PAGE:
Hair Pull Test

In the simple hair pull test, the dermatologist grasps small sections of about 40 hair strands, gently tugging at them with the index finger and thumb. This test indicates that if six or more strands fall out, you have what’s known as active hair loss.

Types of active hair loss include:

  • Telogen effluvium: Thinning or hair shedding all over the scalp due to an interruption in the cycle of hair production.
  • Alopecia areata: A general medical term for coin-sized patches of hair loss.
  • Anagen effluvium: A nonscarring alopecia typically caused by autoimmune disorders or chemotherapy drugs.
  • Loose anagen syndrome: This most commonly develops in young children and occurs when hair is not firmly rooted in the hair follicles.
  • Androgenetic alopecia: Commonly known as “male pattern hair loss” or “female pattern hair loss.”
  • Traction alopecia: Hair loss due to tension. For example, TA can be caused due to long-term use of hairstyles that stress the scalp such as tight buns and braids.

Tug Test

A tug test is one in which the dermatologist grasps a section of hair and holds it with two hands, one near the root and one near the tip, tugging to see if any of the hair breaks in the middle. This test measures the brittleness or fragility of your hair texture. It is used to determine a hair shaft abnormality that may cause hair to begin to become thin, weaken and potentially break.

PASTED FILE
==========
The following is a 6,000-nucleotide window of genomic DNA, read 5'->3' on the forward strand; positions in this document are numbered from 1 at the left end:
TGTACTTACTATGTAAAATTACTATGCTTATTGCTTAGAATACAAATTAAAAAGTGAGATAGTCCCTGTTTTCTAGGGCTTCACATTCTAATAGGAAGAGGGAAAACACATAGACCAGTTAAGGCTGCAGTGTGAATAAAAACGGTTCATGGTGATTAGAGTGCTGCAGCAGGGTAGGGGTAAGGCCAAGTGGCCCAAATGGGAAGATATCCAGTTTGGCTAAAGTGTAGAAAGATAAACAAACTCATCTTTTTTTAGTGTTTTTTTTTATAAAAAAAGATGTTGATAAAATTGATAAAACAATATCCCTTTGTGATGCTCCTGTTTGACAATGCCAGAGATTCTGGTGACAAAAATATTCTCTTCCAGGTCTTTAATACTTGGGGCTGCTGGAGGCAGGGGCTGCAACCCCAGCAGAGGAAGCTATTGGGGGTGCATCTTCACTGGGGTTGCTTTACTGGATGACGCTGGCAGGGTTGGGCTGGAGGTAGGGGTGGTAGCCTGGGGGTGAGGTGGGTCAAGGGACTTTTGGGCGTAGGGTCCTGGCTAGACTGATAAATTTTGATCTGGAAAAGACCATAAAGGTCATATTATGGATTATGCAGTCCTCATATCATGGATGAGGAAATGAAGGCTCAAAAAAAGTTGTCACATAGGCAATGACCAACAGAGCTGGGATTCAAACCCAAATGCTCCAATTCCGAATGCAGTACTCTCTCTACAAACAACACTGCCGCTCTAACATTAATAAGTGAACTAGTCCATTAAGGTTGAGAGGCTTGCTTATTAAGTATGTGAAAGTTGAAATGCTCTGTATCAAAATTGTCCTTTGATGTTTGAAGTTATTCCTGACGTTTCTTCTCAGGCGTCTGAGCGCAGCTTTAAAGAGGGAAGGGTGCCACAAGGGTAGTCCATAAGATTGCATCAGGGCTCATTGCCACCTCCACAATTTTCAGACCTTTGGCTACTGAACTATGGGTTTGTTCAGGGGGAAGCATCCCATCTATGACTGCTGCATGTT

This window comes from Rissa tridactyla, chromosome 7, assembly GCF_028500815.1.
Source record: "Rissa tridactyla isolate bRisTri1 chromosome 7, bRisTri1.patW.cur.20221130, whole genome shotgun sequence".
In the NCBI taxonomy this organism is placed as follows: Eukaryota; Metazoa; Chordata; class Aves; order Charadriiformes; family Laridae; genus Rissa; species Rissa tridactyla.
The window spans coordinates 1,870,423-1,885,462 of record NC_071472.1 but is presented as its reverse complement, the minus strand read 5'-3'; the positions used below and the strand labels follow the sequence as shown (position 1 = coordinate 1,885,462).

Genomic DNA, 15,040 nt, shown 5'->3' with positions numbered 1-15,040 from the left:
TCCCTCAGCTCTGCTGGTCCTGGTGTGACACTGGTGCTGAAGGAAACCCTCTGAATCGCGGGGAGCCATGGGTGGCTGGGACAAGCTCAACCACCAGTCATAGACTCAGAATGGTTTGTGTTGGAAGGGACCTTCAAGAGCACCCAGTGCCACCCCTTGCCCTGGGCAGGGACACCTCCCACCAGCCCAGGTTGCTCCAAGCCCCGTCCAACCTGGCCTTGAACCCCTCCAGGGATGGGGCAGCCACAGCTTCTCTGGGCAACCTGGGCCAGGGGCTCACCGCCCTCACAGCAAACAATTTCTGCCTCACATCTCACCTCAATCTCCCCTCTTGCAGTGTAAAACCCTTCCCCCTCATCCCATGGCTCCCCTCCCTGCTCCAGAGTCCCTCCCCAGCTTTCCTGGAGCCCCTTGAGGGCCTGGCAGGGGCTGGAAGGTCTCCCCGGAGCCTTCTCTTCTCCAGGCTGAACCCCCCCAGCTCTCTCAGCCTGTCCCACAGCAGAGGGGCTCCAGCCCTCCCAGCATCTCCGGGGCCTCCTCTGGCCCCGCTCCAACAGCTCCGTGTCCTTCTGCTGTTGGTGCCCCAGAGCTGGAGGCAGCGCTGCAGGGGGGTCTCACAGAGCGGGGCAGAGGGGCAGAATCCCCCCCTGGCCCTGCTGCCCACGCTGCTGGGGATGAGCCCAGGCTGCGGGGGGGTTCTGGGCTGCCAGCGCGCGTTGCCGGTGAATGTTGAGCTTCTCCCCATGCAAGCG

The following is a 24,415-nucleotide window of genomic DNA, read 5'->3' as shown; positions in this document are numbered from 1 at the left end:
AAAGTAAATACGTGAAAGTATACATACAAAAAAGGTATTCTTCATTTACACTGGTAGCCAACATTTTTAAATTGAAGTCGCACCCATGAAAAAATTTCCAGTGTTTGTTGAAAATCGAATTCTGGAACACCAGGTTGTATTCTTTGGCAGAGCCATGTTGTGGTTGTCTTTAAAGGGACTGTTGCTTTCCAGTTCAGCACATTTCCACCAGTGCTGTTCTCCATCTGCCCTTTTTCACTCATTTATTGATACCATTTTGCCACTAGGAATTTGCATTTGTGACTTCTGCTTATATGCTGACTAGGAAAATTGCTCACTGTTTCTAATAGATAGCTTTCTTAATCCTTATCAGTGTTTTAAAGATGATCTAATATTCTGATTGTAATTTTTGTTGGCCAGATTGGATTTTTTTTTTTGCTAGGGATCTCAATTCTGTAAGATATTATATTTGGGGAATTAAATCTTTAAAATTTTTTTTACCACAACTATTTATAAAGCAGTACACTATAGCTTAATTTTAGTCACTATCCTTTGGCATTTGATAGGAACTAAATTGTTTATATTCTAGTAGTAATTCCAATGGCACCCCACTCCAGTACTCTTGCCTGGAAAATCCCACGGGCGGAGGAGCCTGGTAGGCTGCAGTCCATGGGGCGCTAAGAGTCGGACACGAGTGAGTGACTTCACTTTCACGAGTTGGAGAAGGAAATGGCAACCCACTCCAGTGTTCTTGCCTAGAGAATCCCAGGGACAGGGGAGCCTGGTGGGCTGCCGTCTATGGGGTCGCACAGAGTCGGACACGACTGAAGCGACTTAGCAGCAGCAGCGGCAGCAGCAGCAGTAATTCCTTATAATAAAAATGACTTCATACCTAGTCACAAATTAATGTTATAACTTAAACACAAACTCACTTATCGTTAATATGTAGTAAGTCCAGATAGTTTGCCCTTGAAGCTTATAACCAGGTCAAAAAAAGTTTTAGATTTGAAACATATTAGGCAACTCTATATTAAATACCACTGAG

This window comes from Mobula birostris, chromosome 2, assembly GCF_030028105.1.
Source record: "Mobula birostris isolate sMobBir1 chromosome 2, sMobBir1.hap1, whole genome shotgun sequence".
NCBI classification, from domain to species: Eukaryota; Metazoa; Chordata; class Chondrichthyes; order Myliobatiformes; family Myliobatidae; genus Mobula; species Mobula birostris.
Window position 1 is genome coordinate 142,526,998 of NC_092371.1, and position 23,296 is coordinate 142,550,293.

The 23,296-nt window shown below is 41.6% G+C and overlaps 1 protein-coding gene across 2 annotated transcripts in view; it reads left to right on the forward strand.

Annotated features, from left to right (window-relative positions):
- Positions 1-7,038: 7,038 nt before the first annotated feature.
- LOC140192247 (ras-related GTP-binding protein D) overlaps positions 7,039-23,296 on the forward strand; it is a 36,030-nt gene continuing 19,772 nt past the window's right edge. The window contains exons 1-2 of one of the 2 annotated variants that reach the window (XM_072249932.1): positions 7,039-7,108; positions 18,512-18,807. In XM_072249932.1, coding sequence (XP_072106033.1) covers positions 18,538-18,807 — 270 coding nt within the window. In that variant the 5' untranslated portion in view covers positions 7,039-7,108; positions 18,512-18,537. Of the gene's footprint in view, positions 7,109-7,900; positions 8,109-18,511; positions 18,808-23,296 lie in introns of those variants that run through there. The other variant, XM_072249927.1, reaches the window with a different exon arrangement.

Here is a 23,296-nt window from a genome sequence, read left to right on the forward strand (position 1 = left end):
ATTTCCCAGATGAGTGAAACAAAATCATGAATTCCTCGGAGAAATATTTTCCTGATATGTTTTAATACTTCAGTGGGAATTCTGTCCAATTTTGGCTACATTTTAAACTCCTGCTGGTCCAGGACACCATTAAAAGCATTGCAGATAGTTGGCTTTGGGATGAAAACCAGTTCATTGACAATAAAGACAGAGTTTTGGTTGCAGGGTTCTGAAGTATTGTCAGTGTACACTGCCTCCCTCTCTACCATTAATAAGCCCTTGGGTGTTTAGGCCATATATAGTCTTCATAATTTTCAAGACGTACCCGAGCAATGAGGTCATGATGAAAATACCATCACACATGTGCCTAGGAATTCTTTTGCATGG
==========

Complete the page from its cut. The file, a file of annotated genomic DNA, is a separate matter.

Card Test

A card test can also be used to examine hair shaft health, as well as to evaluate the number of hairs that are newly growing. In this procedure, the dermatologist creates a part in the hair, holding a small rectangular card covered in a soft felt that contrasts with hair color against a section of the scalp. This way, any new strands, even small or broken ones, are visible, making them able to be counted. Short strands with broken tips may be a sign of an abnormality in the hair shaft, while very thin strands can be a marker of telogen effluvium.

Reasons for Hair Loss

If your hair pull test values indicate that active hair loss is present, the next steps are to uncover what is causing it. In some cases, hair loss can be tied to underlying conditions and may require blood tests to make a proper diagnosis.

These conditions may include: 

  • Medical conditions, such as disease or infections
  • Hormone imbalances
  • Vitamin deficiencies
  • Hereditary factors 

"We are also seeing a ton of hair loss during Covid, some stress-induced, some with a direct link to those who’ve had COVID," said Kennedy. "Seek a proper evaluation as soon as you notice an increase in hair shedding."

Swap Stress for Wellness Practices

Stress is obviously not ideal for your health and has also been connected to hair loss. Elevate your overall wellness and minimize the loss of your hair by practicing healthy habits. Kennedy recommends reducing stress levels with exercise and mediation. For an added calming and relaxing effect, try VEGAMOUR's GRO+ Advanced Hair Care Gummies with full-spectrum CBD, formulated with 20mg of CBD per gummy.

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Take a Whole-Body Approach to Hair Wellness

Reducing stress isn't the only way to combat hair loss. Here's how to take a whole-body approach to amp up the health of your scalp and hair.

No one habit, product or doctor's visit will solve your hair problems. It takes consistent effort and patience on your part day in and day out. We know that isn't the easy answer — but it's the truth. And VEGAMOUR is here with you every step of the way. 

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Photo credit: Priscilla Du Preez/Unsplash